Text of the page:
Over the last several years, there has been a growing call to provide students and families with more – and better – information about educational quality, student performance, workforce preparation, and potential future earnings. But the data that advocates want to publish – and that they say families need – is significantly limited under current law.
Due to a provision slipped into the Higher Education Opportunity Act in 2008 – the most recent reauthorization of the Higher Education Act – the federal government is prohibited from collecting student-level data. That means things that students and parents might like to know – such as earnings after graduation, the graduation rates of transfer students, and the debt-to-earnings ratios for particular programs or majors – are out of reach.
Still, there has been growing support on both sides of the aisle for overturning the ban. The Student Right to Know Before You Go Act, which would require lifting the ban, has bipartisan and bicameral support.
Organizations including NASFAA have also recommended that Congress – with certain parameters – lift the ban on a student unit record system.
But now, students, too, are asking Congress to overturn the ban.
Organizations representing nearly 1 million students signed on to a Student Agenda for Postsecondary Data Reform released by the youth advocacy group Young Invincibles last week, and called on Congress to lift the ban, while keeping students’ personal information secure and private.
“Overturning the ban and creating a system that values students would empower students and families with more information before they make these important decisions,” said Tom Allison, deputy director of policy and research at Young Invincibles.
On one hand, Allison said, a student unit record system could help students and families by giving them important information – such as whether students in a particular program are able to repay their loans, or the average amount of debt for a specific major. But a student unit record system could also be of use to states, postsecondary education systems, individual institutions, and even campus financial aid offices, he said.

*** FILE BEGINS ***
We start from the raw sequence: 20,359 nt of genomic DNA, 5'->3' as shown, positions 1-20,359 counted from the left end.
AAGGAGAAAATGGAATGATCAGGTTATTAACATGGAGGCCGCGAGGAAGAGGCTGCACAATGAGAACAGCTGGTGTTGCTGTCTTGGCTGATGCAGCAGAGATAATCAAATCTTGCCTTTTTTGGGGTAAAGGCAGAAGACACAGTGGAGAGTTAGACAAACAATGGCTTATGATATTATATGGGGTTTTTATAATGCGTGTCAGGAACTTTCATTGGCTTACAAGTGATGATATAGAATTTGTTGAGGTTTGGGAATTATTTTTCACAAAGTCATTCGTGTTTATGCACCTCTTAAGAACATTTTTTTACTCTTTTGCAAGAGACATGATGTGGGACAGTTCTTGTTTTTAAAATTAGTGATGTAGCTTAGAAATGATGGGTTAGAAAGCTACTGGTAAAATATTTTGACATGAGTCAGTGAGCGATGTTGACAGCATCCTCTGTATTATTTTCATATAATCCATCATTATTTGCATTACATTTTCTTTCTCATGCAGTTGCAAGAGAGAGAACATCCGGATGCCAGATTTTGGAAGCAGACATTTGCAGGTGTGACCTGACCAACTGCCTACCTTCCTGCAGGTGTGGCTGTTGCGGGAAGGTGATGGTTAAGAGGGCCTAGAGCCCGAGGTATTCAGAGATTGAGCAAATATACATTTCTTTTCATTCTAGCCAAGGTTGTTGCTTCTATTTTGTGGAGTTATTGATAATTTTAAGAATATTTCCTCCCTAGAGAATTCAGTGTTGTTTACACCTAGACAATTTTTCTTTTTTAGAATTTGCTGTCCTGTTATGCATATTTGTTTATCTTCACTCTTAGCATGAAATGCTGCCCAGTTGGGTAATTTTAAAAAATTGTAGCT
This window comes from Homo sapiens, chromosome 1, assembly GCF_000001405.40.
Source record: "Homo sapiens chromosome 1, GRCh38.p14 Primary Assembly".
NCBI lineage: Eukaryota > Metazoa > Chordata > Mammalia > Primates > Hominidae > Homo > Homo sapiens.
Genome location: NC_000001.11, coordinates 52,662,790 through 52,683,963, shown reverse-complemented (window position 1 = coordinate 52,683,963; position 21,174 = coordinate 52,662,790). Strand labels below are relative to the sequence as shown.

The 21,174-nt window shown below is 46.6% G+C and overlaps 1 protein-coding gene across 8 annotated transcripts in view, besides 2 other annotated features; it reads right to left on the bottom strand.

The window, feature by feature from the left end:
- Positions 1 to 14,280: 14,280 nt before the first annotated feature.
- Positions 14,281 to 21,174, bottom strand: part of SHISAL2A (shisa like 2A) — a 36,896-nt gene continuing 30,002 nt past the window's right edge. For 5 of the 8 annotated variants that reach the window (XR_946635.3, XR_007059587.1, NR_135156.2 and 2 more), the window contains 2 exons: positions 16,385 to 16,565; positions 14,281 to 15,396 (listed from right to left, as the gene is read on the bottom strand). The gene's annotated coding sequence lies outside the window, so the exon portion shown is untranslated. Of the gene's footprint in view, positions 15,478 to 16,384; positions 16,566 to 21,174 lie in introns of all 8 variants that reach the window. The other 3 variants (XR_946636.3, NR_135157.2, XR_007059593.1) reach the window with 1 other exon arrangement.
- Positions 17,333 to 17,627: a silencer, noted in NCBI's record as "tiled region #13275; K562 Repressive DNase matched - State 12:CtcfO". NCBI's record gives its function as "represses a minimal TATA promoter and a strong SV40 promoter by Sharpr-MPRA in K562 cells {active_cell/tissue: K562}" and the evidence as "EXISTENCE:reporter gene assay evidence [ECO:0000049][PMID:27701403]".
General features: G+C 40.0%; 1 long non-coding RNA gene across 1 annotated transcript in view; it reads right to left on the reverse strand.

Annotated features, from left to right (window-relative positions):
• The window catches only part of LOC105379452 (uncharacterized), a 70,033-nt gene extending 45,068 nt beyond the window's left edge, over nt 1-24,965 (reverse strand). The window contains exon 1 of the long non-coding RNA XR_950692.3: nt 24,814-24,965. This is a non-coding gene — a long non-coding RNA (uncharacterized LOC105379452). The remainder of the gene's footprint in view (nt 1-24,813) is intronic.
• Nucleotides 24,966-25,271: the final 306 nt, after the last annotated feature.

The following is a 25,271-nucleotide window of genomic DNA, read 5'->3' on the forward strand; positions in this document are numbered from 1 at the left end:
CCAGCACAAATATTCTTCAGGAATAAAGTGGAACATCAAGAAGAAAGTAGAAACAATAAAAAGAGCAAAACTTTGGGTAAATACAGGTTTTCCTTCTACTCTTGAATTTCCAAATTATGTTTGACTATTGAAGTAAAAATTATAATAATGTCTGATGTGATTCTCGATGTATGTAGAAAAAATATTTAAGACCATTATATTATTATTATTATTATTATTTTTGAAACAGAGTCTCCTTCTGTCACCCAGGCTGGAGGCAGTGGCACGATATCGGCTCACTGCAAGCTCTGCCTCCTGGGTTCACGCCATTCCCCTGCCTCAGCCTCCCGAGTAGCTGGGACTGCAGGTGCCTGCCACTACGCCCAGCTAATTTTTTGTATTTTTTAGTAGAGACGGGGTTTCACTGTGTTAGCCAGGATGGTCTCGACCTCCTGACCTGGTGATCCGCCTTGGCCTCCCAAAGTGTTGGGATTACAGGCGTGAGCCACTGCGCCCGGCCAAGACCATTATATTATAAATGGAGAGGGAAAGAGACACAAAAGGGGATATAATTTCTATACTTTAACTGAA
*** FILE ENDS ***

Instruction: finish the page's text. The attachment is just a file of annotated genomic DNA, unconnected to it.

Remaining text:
“Administrators care about their students, and would benefit from knowing how they perform in the workforce after they leave campus,” Allison said.
In some cases, he said, it could even help shape policies on campus. If administrators knew, for example, that students in a particular major were having trouble repaying their loans, they could brainstorm ideas to make the program “more aligned with the demands of the workforce,” Allison said.
Richard Heath, director of student financial services at Anne Arundel Community College, said that while students can do their own research into certain outcome metrics, having a larger amount of information more readily available could be particularly useful.
Lifting the ban could be beneficial to financial aid offices in other ways, Heath said. For example, financial aid offices would have access to information about coursework students have taken at other schools.
“Many times, institutions don’t have a full picture of what the student is doing at another school,” Heath said. “They transfer schools and bring with them the student loan debt, as well as the Pell Grant [Lifetime Eligibility Used] that they have incurred, yet they don’t have a complete picture of what the student has actually done at those previous schools.”
When financial aid offices have that information, they can use it to help students through the completion of their studies, Heath added.
“When they come in, you can then help them to formulate a plan as to how they’re going to complete using the resources they have left,” he said. “Because many times, they’ve already used a good deal of the resources that they have.”
Still, work toward lifting the ban has not taken off, in part because some policymakers have concerns about student data privacy. For example, Rep. Virginia Foxx (R-NC), who chairs the House Committee on Education and the Workforce’s Subcommittee on Higher Education & Workforce Training, was a proponent of implementing the ban several years ago, and remains concerned about privacy.
“When Congress prohibited the creation of a federal database to collect personally identifiable information on individual college students, it was respecting the deep concerns that Americans have about government intrusion into their private lives,” Foxx said in a written statement to Inside Higher Ed this week. “Today, those concerns are as relevant as ever. It’s apparent there is also a need to provide more accountability in the higher education system. As we continue to discuss reauthorization of the Higher Education Act, we will work to protect the privacy of students and ensure strong accountability.”
But Young Invincibles’ Allison said there are a significant number of protections already in place, such as the Privacy Act of 1974, and its subsequent updates.
“We know how to de-identify the records and have them inform decision-making,” Allison said. “It’s not that privacy is not an issue, it’s just that in many ways we already have the protections and would know how to make the data useful.”
Allison added that in roundtable discussions, students discussed the issue of privacy frequently, but still supported lifting the student unit record ban.
“The truth is, students are sensitive about how their educational records and workforce records are used,” Allison said. “We saw that students recognized the beneficial tradeoff with using educational and workforce data in new ways.”
Publication Date: 10/13/2016